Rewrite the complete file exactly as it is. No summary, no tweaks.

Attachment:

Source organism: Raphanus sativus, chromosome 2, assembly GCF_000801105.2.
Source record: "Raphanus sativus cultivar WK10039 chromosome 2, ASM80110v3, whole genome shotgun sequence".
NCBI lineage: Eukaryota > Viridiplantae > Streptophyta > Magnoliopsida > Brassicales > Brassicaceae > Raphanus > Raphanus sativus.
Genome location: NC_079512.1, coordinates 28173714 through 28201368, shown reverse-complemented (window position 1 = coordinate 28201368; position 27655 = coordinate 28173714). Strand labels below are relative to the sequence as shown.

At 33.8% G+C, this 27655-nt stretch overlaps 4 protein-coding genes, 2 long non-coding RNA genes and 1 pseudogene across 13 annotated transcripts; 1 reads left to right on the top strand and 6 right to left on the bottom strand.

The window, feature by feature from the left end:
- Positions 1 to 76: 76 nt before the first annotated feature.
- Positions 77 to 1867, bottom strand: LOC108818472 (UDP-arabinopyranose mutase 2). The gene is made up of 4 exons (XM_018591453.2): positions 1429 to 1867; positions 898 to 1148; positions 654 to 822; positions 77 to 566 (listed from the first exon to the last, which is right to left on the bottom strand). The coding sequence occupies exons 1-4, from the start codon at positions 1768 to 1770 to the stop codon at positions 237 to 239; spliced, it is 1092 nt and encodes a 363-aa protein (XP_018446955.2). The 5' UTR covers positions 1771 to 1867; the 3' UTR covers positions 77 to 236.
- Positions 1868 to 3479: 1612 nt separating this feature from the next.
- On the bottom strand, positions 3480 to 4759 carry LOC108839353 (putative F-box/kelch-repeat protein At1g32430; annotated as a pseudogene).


Source organism: Raphanus sativus, chromosome 2, assembly GCF_000801105.2.
Source record: "Raphanus sativus cultivar WK10039 chromosome 2, ASM80110v3, whole genome shotgun sequence".
NCBI lineage: Eukaryota > Viridiplantae > Streptophyta > Magnoliopsida > Brassicales > Brassicaceae > Raphanus > Raphanus sativus.
Genome location: NC_079512.1, coordinates 28173714 through 28201368, shown reverse-complemented (window position 1 = coordinate 28201368; position 27655 = coordinate 28173714). Strand labels below are relative to the sequence as shown.

At 33.8% G+C, this 27655-nt stretch overlaps 4 protein-coding genes, 2 long non-coding RNA genes and 1 pseudogene across 13 annotated transcripts; 1 reads left to right on the top strand and 6 right to left on the bottom strand.

The window, feature by feature from the left end:
- Positions 1 to 76: 76 nt before the first annotated feature.
- Positions 77 to 1867, bottom strand: LOC108818472 (UDP-arabinopyranose mutase 2). The gene is made up of 4 exons (XM_018591453.2): positions 1429 to 1867; positions 898 to 1148; positions 654 to 822; positions 77 to 566 (listed from the first exon to the last, which is right to left on the bottom strand). The coding sequence occupies exons 1-4, from the start codon at positions 1768 to 1770 to the stop codon at positions 237 to 239; spliced, it is 1092 nt and encodes a 363-aa protein (XP_018446955.2). The 5' UTR covers positions 1771 to 1867; the 3' UTR covers positions 77 to 236.
- Positions 1868 to 3479: 1612 nt separating this feature from the next.
- On the bottom strand, positions 3480 to 4759 carry LOC108839353 (putative F-box/kelch-repeat protein At1g32430; annotated as a pseudogene).